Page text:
Colorectal carcinoma is one of the most common cancers in the world. Approximately one in four of these patients have metastases at diagnosis, liver being the most common site involved. Although historically it was considered that liver metastases meant a very poor prognosis, today, due to improved systemic therapy, many patients will be candidates for local hepatic treatments such as surgery or less aggressive radiofrequency ablation. Both of these procedures have resulted in improvements in global and disease-free survival. However ,a report of unexplained liver haemorrhage after metastasis radiofrequency ablation has been published on October 28, 2009 in the World Journal of Gastroenterology.
Radiofrequency ablation is increasing used in the field of oncology. Although some studies have found low rates of complications, ranging from 2.4% to 8.9%, the rate of intraperitoneal haemorrhage is low (0.46%-1.6%) but relevant because this technique is increasingly used with few selection criteria for patients. The reported reasons for haemorrhage are usually related to mechanical injuries to the liver blood vessels and occur most often in patients with cirrhosis. Other cases have been attributed to serious coughing or hiccups after the radiofrequency treatment which might cause increased abdominal pressure and tumour rupture.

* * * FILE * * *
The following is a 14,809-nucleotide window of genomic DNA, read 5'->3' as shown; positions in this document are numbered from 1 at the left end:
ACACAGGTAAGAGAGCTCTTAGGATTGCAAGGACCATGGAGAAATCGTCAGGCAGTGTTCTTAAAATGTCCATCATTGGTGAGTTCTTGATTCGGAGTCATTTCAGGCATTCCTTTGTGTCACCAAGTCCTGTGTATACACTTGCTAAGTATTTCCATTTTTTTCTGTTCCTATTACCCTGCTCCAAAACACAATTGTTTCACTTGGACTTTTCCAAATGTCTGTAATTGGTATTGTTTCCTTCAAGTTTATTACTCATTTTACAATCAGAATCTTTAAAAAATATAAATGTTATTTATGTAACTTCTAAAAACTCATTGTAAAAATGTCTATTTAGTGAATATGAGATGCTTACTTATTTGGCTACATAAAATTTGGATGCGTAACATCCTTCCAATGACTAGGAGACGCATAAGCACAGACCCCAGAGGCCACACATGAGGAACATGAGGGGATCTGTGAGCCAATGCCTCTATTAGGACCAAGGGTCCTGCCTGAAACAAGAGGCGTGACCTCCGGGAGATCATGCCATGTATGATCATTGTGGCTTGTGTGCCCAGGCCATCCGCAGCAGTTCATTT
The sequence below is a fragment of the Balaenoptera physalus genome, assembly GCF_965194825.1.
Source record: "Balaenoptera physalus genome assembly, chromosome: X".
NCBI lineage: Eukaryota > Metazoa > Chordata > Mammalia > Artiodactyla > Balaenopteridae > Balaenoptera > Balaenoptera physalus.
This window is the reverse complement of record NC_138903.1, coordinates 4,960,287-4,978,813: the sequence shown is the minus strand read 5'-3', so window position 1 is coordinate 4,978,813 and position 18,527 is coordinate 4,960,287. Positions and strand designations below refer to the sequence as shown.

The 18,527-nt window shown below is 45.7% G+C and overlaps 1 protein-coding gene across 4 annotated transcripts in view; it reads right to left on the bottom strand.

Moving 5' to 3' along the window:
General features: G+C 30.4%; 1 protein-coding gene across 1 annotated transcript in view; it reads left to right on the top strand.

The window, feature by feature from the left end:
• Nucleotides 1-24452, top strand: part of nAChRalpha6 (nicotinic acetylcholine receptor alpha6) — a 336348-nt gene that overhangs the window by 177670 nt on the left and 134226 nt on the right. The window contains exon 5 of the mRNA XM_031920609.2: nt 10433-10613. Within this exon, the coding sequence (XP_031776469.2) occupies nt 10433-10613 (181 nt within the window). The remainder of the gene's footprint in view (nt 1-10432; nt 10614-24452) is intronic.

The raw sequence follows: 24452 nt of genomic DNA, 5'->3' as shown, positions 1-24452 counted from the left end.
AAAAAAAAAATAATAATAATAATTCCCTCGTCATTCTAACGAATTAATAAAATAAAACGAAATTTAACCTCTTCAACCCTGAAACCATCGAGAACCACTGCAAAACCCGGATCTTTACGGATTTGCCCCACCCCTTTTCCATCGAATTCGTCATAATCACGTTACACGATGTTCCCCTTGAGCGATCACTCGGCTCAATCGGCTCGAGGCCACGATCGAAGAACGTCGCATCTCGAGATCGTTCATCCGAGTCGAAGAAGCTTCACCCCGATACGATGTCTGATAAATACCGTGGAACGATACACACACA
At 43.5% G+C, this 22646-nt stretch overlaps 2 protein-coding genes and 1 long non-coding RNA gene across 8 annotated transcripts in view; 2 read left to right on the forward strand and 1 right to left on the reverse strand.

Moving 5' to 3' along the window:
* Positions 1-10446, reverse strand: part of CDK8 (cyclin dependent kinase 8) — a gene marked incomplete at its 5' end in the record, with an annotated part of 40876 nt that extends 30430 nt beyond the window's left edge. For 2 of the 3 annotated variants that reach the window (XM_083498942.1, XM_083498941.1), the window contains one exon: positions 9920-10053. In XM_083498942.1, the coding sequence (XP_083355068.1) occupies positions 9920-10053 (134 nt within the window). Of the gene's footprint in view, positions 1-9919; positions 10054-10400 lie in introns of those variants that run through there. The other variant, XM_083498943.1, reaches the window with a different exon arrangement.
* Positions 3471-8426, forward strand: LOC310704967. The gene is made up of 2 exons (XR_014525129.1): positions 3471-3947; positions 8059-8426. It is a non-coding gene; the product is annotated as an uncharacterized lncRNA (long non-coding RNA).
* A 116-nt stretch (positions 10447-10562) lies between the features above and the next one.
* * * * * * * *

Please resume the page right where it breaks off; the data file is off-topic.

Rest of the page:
Liver laceration has rarely been described as a cause of haemorrhage. This complication has been associated with inappropriate electrode positioning or mechanical injury of the soft liver during the procedure and possibly displacing the electrode slightly. Although the procedure may go well, the patient could present with this type of complication without known risk factors. This makes it absolutely essential to minimise complications associated with radiofrequency ablation treatments, and to correctly deal with complications which do arise. In all these cases it is relevant to closely observe patients after this procedure to provide early intervention to minimise the damage and severity of complications.
More information: Uña E, Trueba J, Montes JM. Unexplained liver laceration after metastasis radiofrequency ablation. World J Gastroenterol 2009; 15(40): 5103-5105 www.wjgnet.com/1007-9327/15/5103.asp
Source: World Journal of Gastroenterology (news : web)
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